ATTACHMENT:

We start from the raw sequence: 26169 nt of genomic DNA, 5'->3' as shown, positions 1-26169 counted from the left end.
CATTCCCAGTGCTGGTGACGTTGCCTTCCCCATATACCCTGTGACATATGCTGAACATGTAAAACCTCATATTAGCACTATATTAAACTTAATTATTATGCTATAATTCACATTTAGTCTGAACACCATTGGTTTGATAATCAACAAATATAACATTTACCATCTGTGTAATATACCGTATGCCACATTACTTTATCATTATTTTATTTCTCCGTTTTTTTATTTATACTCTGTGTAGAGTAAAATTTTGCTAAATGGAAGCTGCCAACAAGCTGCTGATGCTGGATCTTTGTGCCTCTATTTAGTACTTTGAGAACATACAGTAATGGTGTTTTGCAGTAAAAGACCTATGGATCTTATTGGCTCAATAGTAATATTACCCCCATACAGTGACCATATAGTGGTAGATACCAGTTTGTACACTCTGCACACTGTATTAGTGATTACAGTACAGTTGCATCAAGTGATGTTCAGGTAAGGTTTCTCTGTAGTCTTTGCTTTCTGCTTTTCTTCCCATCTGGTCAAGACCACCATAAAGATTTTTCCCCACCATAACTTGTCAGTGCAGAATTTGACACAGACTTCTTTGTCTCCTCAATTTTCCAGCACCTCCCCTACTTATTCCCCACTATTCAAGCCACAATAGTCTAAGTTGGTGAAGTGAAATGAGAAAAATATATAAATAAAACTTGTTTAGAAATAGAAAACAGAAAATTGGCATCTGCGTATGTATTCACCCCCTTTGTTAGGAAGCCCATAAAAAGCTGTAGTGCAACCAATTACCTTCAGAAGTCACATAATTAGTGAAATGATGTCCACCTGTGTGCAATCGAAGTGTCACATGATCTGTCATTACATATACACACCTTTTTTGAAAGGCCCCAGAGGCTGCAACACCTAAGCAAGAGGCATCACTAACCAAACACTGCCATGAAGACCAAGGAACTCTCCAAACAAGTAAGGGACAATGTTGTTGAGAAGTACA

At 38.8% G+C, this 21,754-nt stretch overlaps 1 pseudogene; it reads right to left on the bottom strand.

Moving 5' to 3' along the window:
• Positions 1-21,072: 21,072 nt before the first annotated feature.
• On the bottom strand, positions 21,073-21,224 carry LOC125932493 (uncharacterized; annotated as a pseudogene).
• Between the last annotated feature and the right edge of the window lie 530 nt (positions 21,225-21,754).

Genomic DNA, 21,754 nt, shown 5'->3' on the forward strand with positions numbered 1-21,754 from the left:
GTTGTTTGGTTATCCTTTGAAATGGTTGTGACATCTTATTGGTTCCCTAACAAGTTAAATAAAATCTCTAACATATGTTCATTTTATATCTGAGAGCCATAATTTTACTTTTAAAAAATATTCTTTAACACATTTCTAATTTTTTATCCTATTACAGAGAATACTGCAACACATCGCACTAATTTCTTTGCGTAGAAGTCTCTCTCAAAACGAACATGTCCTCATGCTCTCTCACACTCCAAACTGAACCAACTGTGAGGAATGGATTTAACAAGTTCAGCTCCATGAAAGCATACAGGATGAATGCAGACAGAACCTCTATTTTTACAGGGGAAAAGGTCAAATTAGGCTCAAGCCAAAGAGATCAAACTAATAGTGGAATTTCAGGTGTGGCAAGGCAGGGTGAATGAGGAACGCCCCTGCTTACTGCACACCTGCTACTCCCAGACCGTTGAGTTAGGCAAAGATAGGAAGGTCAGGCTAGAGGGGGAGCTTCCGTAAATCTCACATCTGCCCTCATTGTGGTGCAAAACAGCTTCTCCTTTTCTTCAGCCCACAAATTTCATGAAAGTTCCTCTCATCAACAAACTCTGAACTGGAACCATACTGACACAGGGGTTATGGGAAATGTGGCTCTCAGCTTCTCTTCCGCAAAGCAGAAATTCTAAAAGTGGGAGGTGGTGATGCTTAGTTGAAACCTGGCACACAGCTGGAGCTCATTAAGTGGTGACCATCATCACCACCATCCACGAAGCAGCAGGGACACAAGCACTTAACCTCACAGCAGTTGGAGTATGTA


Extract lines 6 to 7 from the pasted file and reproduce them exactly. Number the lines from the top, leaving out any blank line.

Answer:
• On the bottom strand, positions 21,073-21,224 carry LOC125932493 (uncharacterized; annotated as a pseudogene).
• Between the last annotated feature and the right edge of the window lie 530 nt (positions 21,225-21,754).